Kansas City celebrates Chiefs' Super Bowl win: 'Our own dynasty'
KANSAS CITY, Mo. - Fans lined up Wednesday to get a prime spot in downtown Kansas City as the city celebrates the Kansas City Chiefs' second Super Bowl championship in four NFL seasons.
Chiefs coach Andy Reid and Super Bowl MVP quarterback Patrick Mahomes were riding in double-decker buses, joined by teammates, family and Chiefs officials, in front of fans standing up to 10 people deep as the parade rolled down a main downtown street on the way to a rally at Union Station.
Chiefs owner Clark Hunt stood in one of the buses holding the Lombardi Trophy, denoting the Chiefs 38-35 win over the Philadelphia Eagles in the Super Bowl on Sunday. He later handed it off to players, who passed it around.
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Most schools, many businesses and some government offices in the Kansas City metro area were closed to allow fans to enjoy the festivities.
A general view during the Kansas City Chiefs Super Bowl LVII victory parade on February 15, 2023 in Kansas City, Missouri. (Photo by David Eulitt/Getty Images)
Fans were generally happy and in good spirits while waiting in long lines for food trucks, merchandise trucks and, of course, portable toilets. Some people slept overnight to get prime spots across from Union Station.
But Shellie Diehl, 46, of Kansas City, was seated along a street about a block from Union Station as the crowd became more congested in front of the rally site. She was joined by her 8-year-old daughter, Skyler; 16-year-old daughter, Taylor; and a friend.
Diehl said she came to the Chiefs parade in 2020 and decided to have mother-daughter time while celebrating Skyler's first parade.
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"The last one was so much fun, we decided we had to come to this one," Diehl said. "We're big Chiefs fans, and we wanted to celebrate a great day with the community."
After decades of championship drought, the city is gaining experience with victory parades. Four seasons ago, the Chiefs defeated the San Francisco 49ers for the team’s first Super Bowl championship in 50 years. That followed the Kansas City Royals winning the World Series in 2015, the city’s first baseball championship in 30 years.
Some fans admitted that Kansas City might be getting a little spoiled.
"Kind of getting used to it, but that's OK," said Liz Barber, 50, of Shawnee, Kansas. "It is good."
Fans pose for a photo prior to the Kansas City Chiefs Super Bowl LVII victory parade on February 15, 2023 in Kansas City, Missouri. (Photo by David Eulitt/Getty Images)
David Cordray, 38, from Kansas City, said "We had a 50-year-drought, so it's about time we had our own dynasty."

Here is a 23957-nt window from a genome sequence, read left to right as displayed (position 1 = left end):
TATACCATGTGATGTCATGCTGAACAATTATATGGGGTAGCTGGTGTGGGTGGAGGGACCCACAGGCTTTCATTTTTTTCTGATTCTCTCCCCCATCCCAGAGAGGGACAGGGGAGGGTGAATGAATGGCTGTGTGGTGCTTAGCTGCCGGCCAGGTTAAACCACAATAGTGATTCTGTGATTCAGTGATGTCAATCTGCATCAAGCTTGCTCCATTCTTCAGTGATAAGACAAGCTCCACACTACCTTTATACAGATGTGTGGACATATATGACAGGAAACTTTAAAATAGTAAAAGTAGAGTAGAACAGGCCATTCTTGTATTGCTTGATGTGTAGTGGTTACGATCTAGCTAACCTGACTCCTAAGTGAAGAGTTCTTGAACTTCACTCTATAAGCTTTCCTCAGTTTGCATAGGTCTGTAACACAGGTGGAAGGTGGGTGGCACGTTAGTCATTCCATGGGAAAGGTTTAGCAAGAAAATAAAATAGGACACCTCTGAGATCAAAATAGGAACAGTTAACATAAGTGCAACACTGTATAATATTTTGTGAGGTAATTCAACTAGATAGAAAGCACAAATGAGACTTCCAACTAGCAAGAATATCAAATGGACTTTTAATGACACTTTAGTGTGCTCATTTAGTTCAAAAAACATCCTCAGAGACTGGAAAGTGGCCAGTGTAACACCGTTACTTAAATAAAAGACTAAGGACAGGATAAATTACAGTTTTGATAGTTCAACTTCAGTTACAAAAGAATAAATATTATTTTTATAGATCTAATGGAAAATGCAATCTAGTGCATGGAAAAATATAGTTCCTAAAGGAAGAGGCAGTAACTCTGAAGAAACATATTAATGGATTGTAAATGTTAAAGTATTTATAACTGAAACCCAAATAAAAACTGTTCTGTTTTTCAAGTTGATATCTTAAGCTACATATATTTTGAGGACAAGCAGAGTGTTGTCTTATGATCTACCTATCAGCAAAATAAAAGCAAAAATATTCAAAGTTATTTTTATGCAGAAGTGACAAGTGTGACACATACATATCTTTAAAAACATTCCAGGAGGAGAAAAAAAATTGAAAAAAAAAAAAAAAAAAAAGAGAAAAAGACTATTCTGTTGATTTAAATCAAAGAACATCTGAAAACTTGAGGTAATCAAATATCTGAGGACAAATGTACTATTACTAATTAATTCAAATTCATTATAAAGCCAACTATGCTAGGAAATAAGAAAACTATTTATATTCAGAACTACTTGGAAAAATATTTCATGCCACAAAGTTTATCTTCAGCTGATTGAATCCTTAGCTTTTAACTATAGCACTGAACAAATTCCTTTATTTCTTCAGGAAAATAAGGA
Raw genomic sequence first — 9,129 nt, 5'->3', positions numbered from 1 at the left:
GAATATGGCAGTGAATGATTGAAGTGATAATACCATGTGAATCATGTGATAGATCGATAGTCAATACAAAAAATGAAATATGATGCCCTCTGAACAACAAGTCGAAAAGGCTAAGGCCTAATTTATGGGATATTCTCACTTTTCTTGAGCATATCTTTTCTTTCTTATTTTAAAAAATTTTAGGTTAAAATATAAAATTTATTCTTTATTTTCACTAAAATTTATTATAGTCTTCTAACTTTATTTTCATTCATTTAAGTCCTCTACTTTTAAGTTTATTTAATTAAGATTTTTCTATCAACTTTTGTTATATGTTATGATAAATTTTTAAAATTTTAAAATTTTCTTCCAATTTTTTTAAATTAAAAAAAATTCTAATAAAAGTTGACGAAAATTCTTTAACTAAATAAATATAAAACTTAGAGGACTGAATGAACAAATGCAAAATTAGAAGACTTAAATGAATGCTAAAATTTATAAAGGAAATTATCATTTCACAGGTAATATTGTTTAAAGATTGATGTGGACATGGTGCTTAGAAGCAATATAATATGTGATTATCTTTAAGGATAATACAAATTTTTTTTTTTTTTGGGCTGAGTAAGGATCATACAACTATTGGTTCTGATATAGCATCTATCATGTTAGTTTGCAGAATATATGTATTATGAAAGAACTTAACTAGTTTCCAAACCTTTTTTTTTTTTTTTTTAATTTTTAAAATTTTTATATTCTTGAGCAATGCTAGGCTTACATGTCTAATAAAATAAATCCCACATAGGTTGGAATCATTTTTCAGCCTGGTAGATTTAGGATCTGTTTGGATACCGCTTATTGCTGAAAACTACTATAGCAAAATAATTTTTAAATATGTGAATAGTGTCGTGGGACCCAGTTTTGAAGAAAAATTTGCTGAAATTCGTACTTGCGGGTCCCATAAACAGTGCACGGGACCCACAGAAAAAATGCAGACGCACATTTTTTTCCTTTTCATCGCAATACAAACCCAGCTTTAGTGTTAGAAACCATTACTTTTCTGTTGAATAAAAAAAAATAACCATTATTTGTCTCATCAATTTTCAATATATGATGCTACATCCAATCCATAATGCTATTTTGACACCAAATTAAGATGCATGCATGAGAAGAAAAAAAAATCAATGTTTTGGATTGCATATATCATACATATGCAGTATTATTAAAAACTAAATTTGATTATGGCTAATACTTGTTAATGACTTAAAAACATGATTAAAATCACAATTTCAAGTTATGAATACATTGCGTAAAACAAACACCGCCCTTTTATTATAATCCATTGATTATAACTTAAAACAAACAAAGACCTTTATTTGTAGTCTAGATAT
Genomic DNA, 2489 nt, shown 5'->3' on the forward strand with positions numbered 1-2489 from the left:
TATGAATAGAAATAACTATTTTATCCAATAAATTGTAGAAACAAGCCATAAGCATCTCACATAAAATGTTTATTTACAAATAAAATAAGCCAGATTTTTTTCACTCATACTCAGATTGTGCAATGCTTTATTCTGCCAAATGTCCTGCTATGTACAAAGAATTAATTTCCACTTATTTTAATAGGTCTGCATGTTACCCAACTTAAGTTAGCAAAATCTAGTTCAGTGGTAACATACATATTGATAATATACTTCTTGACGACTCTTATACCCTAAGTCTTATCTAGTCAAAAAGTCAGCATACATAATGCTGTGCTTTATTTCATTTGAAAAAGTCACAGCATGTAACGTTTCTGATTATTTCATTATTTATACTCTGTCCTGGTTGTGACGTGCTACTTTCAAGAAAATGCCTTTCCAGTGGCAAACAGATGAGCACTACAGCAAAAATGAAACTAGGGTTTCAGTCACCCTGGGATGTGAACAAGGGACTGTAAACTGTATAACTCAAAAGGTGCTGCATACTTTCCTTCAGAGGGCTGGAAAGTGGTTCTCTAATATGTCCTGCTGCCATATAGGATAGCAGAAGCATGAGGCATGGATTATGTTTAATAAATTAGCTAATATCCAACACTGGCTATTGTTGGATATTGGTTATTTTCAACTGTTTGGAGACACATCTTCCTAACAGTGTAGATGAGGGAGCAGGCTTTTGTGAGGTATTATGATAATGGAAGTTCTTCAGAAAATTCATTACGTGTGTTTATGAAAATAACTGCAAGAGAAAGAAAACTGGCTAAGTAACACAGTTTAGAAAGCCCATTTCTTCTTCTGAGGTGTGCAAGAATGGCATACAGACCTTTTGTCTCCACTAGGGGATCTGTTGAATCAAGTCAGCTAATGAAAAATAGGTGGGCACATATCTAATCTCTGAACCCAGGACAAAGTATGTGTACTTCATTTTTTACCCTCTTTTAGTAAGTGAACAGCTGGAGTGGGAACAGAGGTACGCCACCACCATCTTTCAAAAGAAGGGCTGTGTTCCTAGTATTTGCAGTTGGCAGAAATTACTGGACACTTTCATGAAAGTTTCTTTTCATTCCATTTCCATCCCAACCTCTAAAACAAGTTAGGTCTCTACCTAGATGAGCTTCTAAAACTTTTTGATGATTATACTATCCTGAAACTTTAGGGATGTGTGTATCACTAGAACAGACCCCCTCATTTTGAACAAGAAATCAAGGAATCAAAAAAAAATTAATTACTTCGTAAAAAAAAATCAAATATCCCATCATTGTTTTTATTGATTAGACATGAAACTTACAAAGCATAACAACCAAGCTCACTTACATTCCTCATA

A group of about 25 Chiefs fans from Kansas City who arrived about 6 a.m. cooked up a breakfast feast, complete with corn on the cob, bacon and potatoes and all the trimmings — and they had steaks ready for later in the day.
Dominic Zamora, 18, of Kansas City, said the friends arrived about 6 a.m. to set up their tailgate, continuing a tradition whenever he and his friends attend Chiefs games. He said he expects to return for more parades in the coming years.
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"With Mahomes, there's more to come," Zamora said. "It's going to be fun, and I'm excited to show up."
Manuel Palacio, 48, of Kansas City, was dressed in a cow's suit in a tribute to Kansas City's "Cowtown" nickname.
He said he was a longtime Buffalo Bills fan who converted to the Chiefs in about 1993 after losing a bet with a Chiefs fan.
A general view of fans prior to the Kansas City Chiefs Super Bowl LVII victory parade on February 15, 2023 in Kansas City, Missouri. (Photo by David Eulitt/Getty Images)
"I had to convert," Palacio said. "It's like being an Oakland Raiders fan; at some point you have to cheer for the team who keeps winning," he said, laughing.
Palacio said he and his extended family spend the season watching the Chiefs games at home and decided "when — not if — we win the Super Bowl, we're going to go down there and have some fun, celebrate together."
Officials began planning the parade weeks before the Chiefs defeated the Eagles on a field goal with 8 seconds remaining in the game.
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Kansas City police said about 675 law enforcement officers from more than 20 agencies, along with fire departments and transportation leaders, were fanned out along the route for the anticipated crowd.
The City Council Transportation and Infrastructure Committee agreed to earmark $750,000 for parade-related expenses, and Mayor Quinton Lucas estimated overtime costs for police and firefighters would total more than $1.5 million.
The the Kansas City Sports Commission is expected to contribute another $1 million in private donations, and the Jackson County Legislature voted to add $75,000.